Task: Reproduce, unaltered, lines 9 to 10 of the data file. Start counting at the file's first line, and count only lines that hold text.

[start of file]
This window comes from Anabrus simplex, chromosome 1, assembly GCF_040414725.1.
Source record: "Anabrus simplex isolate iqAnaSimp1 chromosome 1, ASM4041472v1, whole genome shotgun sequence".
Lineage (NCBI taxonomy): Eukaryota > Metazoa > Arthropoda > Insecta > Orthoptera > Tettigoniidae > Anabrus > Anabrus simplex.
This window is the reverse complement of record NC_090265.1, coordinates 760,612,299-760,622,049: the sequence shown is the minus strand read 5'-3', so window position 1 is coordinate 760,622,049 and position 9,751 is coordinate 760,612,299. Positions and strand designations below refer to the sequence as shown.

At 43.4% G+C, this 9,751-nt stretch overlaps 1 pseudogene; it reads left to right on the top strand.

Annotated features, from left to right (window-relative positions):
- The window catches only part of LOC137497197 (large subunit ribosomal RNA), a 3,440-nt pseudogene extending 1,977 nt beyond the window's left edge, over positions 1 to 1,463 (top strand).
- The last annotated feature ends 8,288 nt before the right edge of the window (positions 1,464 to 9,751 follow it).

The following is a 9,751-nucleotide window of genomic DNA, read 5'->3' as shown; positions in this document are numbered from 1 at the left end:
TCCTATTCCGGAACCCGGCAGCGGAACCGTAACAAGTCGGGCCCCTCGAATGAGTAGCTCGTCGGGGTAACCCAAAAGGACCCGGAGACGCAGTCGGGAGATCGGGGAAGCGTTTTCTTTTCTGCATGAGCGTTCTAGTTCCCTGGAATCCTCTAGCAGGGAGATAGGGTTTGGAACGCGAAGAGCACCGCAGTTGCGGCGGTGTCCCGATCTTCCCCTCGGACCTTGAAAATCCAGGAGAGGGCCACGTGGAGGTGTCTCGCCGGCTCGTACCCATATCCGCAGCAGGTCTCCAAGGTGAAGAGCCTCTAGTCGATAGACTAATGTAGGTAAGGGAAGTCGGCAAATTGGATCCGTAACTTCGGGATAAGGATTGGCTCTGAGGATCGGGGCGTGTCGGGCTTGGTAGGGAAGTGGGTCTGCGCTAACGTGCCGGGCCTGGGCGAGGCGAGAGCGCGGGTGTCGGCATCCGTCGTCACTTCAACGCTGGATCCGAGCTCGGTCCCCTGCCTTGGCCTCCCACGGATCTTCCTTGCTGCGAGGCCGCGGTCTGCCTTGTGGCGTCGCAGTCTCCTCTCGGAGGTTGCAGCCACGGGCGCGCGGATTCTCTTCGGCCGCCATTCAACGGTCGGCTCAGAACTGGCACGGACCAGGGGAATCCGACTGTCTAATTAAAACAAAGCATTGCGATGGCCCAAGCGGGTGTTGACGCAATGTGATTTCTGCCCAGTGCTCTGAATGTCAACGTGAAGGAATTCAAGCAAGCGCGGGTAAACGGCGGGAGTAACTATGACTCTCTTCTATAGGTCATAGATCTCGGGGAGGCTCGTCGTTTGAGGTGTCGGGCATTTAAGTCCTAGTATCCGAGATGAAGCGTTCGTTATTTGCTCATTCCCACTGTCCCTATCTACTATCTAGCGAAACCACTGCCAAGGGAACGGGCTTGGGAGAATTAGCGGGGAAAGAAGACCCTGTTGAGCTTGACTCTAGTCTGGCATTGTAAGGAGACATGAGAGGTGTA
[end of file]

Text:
The following is a 9,751-nucleotide window of genomic DNA, read 5'->3' as shown; positions in this document are numbered from 1 at the left end:
TCCTATTCCGGAACCCGGCAGCGGAACCGTAACAAGTCGGGCCCCTCGAATGAGTAGCTCGTCGGGGTAACCCAAAAGGACCCGGAGACGCAGTCGGGAGATCGGGGAAGCGTTTTCTTTTCTGCATGAGCGTTCTAGTTCCCTGGAATCCTCTAGCAGGGAGATAGGGTTTGGAACGCGAAGAGCACCGCAGTTGCGGCGGTGTCCCGATCTTCCCCTCGGACCTTGAAAATCCAGGAGAGGGCCACGTGGAGGTGTCTCGCCGGCTCGTACCCATATCCGCAGCAGGTCTCCAAGGTGAAGAGCCTCTAGTCGATAGACTAATGTAGGTAAGGGAAGTCGGCAAATTGGATCCGTAACTTCGGGATAAGGATTGGCTCTGAGGATCGGGGCGTGTCGGGCTTGGTAGGGAAGTGGGTCTGCGCTAACGTGCCGGGCCTGGGCGAGGCGAGAGCGCGGGTGTCGGCATCCGTCGTCACTTCAACGCTGGATCCGAGCTCGGTCCCCTGCCTTGGCCTCCCACGGATCTTCCTTGCTGCGAGGCCGCGGTCTGCCTTGTGGCGTCGCAGTCTCCTCTCGGAGGTTGCAGCCACGGGCGCGCGGATTCTCTTCGGCCGCCATTCAACGGTCGGCTCAGAACTGGCACGGACCAGGGGAATCCGACTGTCTAATTAAAACAAAGCATTGCGATGGCCCAAGCGGGTGTTGACGCAATGTGATTTCTGCCCAGTGCTCTGAATGTCAACGTGAAGGAATTCAAGCAAGCGCGGGTAAACGGCGGGAGTAACTATGACTCTCTTCTATAGGTCATAGATCTCGGGGAGGCTCGTCGTTTGAGGTGTCGGGCATTTAAGTCCTAGTATCCGAGATGAAGCGTTCGTTATTTGCTCATTCCCACTGTCCCTATCTACTATCTAGCGAAACCACTGCCAAGGGAACGGGCTTGGGAGAATTAGCGGGGAAAGAAGACCCTGTTGAGCTTGACTCTAGTCTGGCATTGTAAGGAGACATGAGAGGTGTA